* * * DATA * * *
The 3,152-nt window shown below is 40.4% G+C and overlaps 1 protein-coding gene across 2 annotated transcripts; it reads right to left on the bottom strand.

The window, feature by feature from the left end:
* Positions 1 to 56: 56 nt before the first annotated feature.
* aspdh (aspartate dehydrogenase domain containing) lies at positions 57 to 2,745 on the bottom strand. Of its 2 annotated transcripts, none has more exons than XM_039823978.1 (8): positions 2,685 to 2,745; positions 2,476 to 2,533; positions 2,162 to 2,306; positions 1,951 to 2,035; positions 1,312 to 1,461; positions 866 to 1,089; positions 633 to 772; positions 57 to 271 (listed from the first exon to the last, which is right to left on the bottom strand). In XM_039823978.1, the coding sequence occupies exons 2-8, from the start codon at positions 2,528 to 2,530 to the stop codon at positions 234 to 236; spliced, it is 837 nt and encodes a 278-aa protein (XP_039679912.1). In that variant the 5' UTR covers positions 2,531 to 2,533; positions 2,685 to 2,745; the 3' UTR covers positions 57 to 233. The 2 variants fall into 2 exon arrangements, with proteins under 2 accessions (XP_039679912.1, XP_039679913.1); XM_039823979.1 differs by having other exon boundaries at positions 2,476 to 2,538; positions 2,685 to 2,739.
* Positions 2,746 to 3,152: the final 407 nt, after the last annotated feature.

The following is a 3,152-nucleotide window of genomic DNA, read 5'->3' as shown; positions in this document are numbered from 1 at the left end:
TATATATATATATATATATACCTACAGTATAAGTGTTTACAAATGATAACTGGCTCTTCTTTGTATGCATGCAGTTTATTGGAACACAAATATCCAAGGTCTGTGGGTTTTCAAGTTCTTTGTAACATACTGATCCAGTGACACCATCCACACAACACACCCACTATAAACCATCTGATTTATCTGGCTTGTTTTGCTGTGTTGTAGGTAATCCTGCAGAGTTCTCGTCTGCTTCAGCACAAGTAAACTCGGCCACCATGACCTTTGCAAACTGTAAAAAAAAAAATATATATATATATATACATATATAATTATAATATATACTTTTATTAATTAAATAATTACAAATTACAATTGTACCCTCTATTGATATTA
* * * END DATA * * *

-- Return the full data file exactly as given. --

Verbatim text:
The 3,152-nt window shown below is 40.4% G+C and overlaps 1 protein-coding gene across 2 annotated transcripts; it reads right to left on the bottom strand.

The window, feature by feature from the left end:
* Positions 1 to 56: 56 nt before the first annotated feature.
* aspdh (aspartate dehydrogenase domain containing) lies at positions 57 to 2,745 on the bottom strand. Of its 2 annotated transcripts, none has more exons than XM_039823978.1 (8): positions 2,685 to 2,745; positions 2,476 to 2,533; positions 2,162 to 2,306; positions 1,951 to 2,035; positions 1,312 to 1,461; positions 866 to 1,089; positions 633 to 772; positions 57 to 271 (listed from the first exon to the last, which is right to left on the bottom strand). In XM_039823978.1, the coding sequence occupies exons 2-8, from the start codon at positions 2,528 to 2,530 to the stop codon at positions 234 to 236; spliced, it is 837 nt and encodes a 278-aa protein (XP_039679912.1). In that variant the 5' UTR covers positions 2,531 to 2,533; positions 2,685 to 2,745; the 3' UTR covers positions 57 to 233. The 2 variants fall into 2 exon arrangements, with proteins under 2 accessions (XP_039679912.1, XP_039679913.1); XM_039823979.1 differs by having other exon boundaries at positions 2,476 to 2,538; positions 2,685 to 2,739.
* Positions 2,746 to 3,152: the final 407 nt, after the last annotated feature.

The following is a 3,152-nucleotide window of genomic DNA, read 5'->3' as shown; positions in this document are numbered from 1 at the left end:
TATATATATATATATATATACCTACAGTATAAGTGTTTACAAATGATAACTGGCTCTTCTTTGTATGCATGCAGTTTATTGGAACACAAATATCCAAGGTCTGTGGGTTTTCAAGTTCTTTGTAACATACTGATCCAGTGACACCATCCACACAACACACCCACTATAAACCATCTGATTTATCTGGCTTGTTTTGCTGTGTTGTAGGTAATCCTGCAGAGTTCTCGTCTGCTTCAGCACAAGTAAACTCGGCCACCATGACCTTTGCAAACTGTAAAAAAAAAAATATATATATATATATACATATATAATTATAATATATACTTTTATTAATTAAATAATTACAAATTACAATTGTACCCTCTATTGATATTA